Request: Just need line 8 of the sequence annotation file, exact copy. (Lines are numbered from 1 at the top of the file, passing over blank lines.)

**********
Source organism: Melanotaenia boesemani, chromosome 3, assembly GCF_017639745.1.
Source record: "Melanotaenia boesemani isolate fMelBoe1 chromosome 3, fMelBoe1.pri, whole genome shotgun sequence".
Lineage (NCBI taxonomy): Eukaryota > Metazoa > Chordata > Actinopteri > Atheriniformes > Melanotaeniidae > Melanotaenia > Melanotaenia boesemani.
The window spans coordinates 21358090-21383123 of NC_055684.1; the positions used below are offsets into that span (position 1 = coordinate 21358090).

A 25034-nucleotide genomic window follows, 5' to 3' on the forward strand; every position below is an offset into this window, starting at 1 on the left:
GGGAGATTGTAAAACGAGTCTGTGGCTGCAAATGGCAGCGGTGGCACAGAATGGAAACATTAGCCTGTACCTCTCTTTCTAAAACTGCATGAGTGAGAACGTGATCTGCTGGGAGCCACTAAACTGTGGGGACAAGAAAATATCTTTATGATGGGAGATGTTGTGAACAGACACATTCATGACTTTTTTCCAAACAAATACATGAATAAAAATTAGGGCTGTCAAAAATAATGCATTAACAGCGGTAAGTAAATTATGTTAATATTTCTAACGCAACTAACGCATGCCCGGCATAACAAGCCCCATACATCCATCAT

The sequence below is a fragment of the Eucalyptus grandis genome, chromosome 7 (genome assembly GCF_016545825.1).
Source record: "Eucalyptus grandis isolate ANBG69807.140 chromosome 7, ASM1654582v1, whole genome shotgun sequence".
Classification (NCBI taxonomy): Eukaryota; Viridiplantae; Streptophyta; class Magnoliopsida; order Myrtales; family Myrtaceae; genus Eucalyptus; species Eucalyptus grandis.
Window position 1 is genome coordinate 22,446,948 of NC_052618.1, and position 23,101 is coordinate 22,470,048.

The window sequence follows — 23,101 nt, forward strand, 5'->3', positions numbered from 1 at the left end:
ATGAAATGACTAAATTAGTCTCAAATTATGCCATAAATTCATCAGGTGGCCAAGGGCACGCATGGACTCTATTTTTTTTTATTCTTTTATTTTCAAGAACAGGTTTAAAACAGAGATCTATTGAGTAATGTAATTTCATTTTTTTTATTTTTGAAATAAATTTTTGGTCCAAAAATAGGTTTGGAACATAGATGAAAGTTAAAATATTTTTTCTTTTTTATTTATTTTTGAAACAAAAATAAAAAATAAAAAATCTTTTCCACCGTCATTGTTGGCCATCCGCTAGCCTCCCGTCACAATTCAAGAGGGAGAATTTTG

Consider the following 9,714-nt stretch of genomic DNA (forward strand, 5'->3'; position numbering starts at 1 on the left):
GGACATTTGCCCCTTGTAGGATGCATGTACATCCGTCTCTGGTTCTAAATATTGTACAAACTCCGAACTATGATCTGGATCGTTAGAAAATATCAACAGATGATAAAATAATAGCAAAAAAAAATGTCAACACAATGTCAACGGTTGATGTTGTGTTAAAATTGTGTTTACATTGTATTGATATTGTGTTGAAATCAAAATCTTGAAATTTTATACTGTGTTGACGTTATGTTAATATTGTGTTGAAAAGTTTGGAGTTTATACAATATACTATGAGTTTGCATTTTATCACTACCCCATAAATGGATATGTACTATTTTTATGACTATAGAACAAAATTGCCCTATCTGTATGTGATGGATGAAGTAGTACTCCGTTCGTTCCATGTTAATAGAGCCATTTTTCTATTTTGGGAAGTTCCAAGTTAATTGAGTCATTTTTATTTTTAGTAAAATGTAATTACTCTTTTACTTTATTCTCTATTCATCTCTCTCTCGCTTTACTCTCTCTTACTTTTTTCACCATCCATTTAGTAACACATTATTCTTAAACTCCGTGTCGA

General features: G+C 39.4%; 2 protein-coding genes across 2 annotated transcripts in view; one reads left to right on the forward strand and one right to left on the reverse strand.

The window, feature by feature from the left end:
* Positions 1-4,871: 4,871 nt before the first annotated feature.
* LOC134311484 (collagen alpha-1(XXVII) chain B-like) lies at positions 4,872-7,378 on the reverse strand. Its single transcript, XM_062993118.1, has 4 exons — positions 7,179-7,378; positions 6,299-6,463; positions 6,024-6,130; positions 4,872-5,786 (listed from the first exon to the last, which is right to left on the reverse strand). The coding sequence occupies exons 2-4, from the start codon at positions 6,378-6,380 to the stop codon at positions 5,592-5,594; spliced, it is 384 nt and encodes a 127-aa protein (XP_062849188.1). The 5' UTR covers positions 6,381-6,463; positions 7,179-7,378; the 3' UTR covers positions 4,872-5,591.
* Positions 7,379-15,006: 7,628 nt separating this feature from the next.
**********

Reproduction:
Source record: "Eucalyptus grandis isolate ANBG69807.140 chromosome 7, ASM1654582v1, whole genome shotgun sequence".